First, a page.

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lustrum

[luhs-truh m]
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noun, plural lus·trums, lus·tra [luhs-truh] /ˈlʌs trə/.
  1. Also luster; especially British, lustre. a period of five years.
  2. Roman History. a lustration or ceremonial purification of the people, performed every five years, after the taking of the census.

Origin of lustrum

1580–90; < Latin lūstrum; cf. luster1
Dictionary.com Unabridged Based on the Random House Unabridged Dictionary, © Random House, Inc. 2018

Examples from the Web for lustra

Historical Examples

  • "Cathay" and "Lustra" were followed by the translations of Noh plays.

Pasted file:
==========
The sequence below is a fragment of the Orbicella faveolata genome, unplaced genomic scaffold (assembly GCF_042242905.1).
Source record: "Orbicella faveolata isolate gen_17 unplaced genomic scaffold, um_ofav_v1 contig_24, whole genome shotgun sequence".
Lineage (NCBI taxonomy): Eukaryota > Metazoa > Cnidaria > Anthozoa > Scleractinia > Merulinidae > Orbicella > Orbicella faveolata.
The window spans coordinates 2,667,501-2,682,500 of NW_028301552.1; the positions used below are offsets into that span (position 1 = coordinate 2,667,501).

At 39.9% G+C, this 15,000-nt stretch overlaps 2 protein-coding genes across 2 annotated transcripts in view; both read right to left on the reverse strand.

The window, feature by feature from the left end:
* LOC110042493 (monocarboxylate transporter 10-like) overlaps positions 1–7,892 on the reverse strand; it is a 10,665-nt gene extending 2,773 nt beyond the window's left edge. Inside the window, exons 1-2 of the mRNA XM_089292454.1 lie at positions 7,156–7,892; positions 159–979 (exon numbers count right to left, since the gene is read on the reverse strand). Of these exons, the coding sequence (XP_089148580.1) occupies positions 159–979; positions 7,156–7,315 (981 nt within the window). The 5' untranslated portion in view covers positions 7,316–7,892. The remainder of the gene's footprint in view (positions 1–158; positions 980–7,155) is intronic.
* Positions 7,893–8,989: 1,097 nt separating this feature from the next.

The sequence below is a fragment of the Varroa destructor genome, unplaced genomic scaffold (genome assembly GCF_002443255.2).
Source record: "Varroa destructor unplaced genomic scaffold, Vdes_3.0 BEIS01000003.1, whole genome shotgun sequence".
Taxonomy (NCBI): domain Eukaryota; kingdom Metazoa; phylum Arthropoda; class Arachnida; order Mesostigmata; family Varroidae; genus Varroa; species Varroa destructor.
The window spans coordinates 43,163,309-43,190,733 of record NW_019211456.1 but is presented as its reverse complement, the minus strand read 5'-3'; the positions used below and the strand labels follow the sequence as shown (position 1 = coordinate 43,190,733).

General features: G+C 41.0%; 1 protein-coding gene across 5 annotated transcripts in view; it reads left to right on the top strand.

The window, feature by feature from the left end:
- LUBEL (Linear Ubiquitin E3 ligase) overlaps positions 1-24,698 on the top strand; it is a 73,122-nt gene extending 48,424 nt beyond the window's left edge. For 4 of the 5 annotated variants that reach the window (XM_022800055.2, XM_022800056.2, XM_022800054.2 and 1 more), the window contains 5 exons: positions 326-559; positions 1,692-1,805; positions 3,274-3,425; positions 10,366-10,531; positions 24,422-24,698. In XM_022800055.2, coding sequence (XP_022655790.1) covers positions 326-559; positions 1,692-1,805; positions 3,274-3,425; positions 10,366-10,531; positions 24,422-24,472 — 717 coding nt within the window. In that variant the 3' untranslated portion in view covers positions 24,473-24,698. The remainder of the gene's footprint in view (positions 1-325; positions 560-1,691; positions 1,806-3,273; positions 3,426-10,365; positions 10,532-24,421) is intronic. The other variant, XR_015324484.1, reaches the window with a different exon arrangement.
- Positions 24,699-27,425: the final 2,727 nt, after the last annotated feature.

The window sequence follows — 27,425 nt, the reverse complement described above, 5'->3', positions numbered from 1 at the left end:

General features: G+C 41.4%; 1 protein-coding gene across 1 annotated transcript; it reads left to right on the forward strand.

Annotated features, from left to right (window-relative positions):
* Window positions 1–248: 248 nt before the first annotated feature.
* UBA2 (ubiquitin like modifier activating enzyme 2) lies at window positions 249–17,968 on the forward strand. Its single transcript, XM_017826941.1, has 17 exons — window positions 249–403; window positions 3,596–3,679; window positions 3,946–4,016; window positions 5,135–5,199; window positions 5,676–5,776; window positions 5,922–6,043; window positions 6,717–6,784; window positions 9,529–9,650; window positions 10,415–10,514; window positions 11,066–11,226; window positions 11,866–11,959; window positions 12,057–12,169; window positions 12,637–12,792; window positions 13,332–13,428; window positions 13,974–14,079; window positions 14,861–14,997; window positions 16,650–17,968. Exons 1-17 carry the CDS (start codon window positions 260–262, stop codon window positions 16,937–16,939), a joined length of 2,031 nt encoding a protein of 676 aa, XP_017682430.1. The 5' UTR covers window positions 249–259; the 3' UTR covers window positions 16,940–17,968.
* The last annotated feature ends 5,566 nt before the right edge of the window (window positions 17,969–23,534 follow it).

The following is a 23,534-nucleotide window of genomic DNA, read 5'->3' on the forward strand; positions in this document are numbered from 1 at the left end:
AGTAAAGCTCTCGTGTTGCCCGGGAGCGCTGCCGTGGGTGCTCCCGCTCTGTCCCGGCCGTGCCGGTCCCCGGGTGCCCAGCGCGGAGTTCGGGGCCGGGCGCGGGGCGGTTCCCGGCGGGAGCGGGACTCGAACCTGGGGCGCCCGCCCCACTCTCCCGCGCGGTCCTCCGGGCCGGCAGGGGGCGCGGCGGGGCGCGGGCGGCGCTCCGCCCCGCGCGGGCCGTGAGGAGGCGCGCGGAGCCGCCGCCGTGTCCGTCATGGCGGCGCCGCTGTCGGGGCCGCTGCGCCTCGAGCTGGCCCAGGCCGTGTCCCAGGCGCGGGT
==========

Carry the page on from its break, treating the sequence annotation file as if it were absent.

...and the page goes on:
Ezra Pound: His Metric and Poetry

    T. S. Eliot

  • Certain of the poems in "Lustra" have offended admirers of the verse of the "Personae" period.

  • Thus passed away two lustra of her life, and as yet my daughter remained nameless upon the earth.


British Dictionary definitions for lustra

lustrum

lustre

noun plural -trums or -tra (-trə)
  1. a period of five years

Word Origin

C16: from Latin: ceremony of purification, from lustrāre to brighten, purify
Collins English Dictionary - Complete & Unabridged 2012 Digital Edition © William Collins Sons & Co. Ltd. 1979, 1986 © HarperCollins Publishers 1998, 2000, 2003, 2005, 2006, 2007, 2009, 2012

Word Origin and History for lustra

lustrum

n.

(plural lustra), "purification of the Roman people every five years," 1580s, from Latin lustrum, perhaps from root of luere "to wash," related to lavere (see lave). Or [Watkins, Klein] from PIE *leuk-stro-, from base *leuk- "light, brightness."

Online Etymology Dictionary, © 2010 Douglas Harper